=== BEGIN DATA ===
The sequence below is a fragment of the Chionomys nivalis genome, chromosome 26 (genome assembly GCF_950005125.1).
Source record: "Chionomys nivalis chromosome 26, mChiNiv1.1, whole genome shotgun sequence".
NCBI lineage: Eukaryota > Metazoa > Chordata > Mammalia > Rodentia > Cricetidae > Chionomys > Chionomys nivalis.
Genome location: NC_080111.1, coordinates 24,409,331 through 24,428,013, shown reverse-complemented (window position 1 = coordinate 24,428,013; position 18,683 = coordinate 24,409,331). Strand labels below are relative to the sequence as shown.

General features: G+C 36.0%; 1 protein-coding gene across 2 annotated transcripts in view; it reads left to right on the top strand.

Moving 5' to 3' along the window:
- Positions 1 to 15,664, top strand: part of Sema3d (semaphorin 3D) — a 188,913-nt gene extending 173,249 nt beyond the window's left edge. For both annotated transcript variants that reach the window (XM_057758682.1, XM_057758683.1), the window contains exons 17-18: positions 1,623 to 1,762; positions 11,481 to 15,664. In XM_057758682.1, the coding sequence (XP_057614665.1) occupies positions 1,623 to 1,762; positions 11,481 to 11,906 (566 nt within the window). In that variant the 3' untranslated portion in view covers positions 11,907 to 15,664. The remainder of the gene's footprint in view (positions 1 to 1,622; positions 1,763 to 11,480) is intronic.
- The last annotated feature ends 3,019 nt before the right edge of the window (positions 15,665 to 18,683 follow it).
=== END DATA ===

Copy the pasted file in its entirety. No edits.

The sequence below is a fragment of the Chionomys nivalis genome, chromosome 26 (genome assembly GCF_950005125.1).
Source record: "Chionomys nivalis chromosome 26, mChiNiv1.1, whole genome shotgun sequence".
NCBI lineage: Eukaryota > Metazoa > Chordata > Mammalia > Rodentia > Cricetidae > Chionomys > Chionomys nivalis.
Genome location: NC_080111.1, coordinates 24,409,331 through 24,428,013, shown reverse-complemented (window position 1 = coordinate 24,428,013; position 18,683 = coordinate 24,409,331). Strand labels below are relative to the sequence as shown.

General features: G+C 36.0%; 1 protein-coding gene across 2 annotated transcripts in view; it reads left to right on the top strand.

Moving 5' to 3' along the window:
- Positions 1 to 15,664, top strand: part of Sema3d (semaphorin 3D) — a 188,913-nt gene extending 173,249 nt beyond the window's left edge. For both annotated transcript variants that reach the window (XM_057758682.1, XM_057758683.1), the window contains exons 17-18: positions 1,623 to 1,762; positions 11,481 to 15,664. In XM_057758682.1, the coding sequence (XP_057614665.1) occupies positions 1,623 to 1,762; positions 11,481 to 11,906 (566 nt within the window). In that variant the 3' untranslated portion in view covers positions 11,907 to 15,664. The remainder of the gene's footprint in view (positions 1 to 1,622; positions 1,763 to 11,480) is intronic.
- The last annotated feature ends 3,019 nt before the right edge of the window (positions 15,665 to 18,683 follow it).